• Oust House minority leader, SC urged


    At least seven opposition lawmakers have asked the Supreme Court (SC) to install Ifugao Rep. Teddy Baguilat as minority leader in the House of Representatives, declaring that their group is the authentic minority in the chamber.

    The declaration was contained in a petition for mandamus filed by Baguilat as well as Edcel Lagman of Albay, Raul Daza of Northern Samar, Edgar Erice of Caloocan City (Metro Manila), Emmanuel Billones of Capiz,
    Tomasito Villarin of Akbayan party-list and Gary Alejano of Magdalo party-list against Speaker Pantaleon Alvarez of Davao del Norte, Majority Leader Rodolfo Fariñas of Ilocos Norte and Danilo Suarez of Quezon.

    “The issue on the premeditated marginalization or even demise of the House minority as engineered by the leadership of the super majority is now with the Supreme Court for adjudication. Petitioners who constitute the authentic minority are the real oppositionists in the House as shown by their consistent advocacies and pronouncements critical of the administration and the majority,” Lagman told reporters.

    He cited that Baguilat was the clear runner-up to Alvarez in the Speakership contest on July 25, 2016, and as such is the duly elected House minority leader in accordance with the House Rules.

    Section 8 of Rule 2 of the House Rules states that all those who did not align themselves with the majority or the minority, as when they abstained from voting in the Speakership contest, are considered independent members of the House, not as minority members.

    The race’s third placer, Suarez, only earned seven votes and voted for Alvarez for the Speakership.
    “Suarez was disqualified to be minority leader because he belonged to the majority after voting for Speaker Alvarez. Suarez as the majority’s ‘minority leader’ has utterly failed to discharge the role of the opposition,” Lagman said.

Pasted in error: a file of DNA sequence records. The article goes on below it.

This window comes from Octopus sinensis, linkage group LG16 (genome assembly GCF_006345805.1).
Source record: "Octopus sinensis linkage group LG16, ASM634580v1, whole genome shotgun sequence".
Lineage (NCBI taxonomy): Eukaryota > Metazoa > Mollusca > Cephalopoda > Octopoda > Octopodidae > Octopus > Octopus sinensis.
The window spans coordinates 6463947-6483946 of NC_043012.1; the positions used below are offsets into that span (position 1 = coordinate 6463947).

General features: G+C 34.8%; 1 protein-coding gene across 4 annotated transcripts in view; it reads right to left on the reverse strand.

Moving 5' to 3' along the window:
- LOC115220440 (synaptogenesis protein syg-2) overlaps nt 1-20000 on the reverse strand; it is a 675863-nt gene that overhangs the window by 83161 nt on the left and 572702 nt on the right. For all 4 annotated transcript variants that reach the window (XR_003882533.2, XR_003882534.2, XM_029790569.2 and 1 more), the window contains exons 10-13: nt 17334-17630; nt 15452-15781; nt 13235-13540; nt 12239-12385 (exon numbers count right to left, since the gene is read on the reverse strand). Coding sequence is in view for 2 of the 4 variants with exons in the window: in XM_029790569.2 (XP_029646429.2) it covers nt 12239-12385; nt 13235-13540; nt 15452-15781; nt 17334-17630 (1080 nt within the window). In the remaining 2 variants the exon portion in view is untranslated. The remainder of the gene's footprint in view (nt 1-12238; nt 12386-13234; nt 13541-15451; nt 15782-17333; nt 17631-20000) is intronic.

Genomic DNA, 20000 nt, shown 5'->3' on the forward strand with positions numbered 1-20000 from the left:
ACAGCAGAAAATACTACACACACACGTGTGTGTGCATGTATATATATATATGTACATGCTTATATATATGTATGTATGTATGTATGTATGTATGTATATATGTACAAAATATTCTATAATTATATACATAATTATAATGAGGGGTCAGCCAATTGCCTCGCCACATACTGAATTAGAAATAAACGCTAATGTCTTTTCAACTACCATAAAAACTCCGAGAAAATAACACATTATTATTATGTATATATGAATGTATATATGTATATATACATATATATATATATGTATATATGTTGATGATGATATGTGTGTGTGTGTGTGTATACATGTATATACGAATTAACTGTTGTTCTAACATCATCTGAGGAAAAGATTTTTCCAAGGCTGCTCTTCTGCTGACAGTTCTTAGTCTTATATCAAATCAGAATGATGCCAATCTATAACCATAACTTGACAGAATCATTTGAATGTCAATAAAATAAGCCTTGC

“Congress is not an assembly of the majority only. It is a parliament of duly mandated Representatives, including the minority whose inalienable rights of free expression and dissent must be respected. There is need for an independent minority who shall hold the government to account for its commissions and omissions,” the petition of the seven lawmakers said.

    Another election for House minority leadership was held on July, 27, 2016 wherein Suarez emerged as a winner with 22 votes–a poll that Baguilat and the seven who voted for him did not join.

    Lagman then cited that the separate election of the minority leader by members of the minority under the Rules of the House only applies when there is no clear runner-up to the Speaker as when there was a lone candidate (which happened in the 14th Congress in 2007) or when three candidates for Speaker figure in a tie for runner-up (circumstances that were not present in the Baguilat-Suarez case).

    “Suarez was ‘elected’ by [a group]principally consisting of pseudo minority members who were directed by the leadership of the super majority to beef up the small group of Suarez by first abstaining in the election for Speaker and then convening to elect Suarez as ‘minority leader.’ With 10 of those who ‘elected’ Suarez as ‘minority leader’ soon returning to the majority coalition, this reveals a malevolent scheme to subvert the choice of a minority [bloc]leader,” he said.

    Suarez is co-author of a bill seeking to restore death penalty for heinous crimes, including drug trafficking.
    The petitioners against Suarez’s House minority leadership oppose the reimposition of capital punishment.

    “An authentic minority serves as a watchdog reining in government excesses and holding the government of the day accountable to the people. A genuine opposition will be able to debate legislation vigorously in the legislative committees and the plenary by opposing measures that are violative of the Constitution or inimical to the people’s welfare even as it introduces perfecting amendments to basically sound legislative proposals,” they said.


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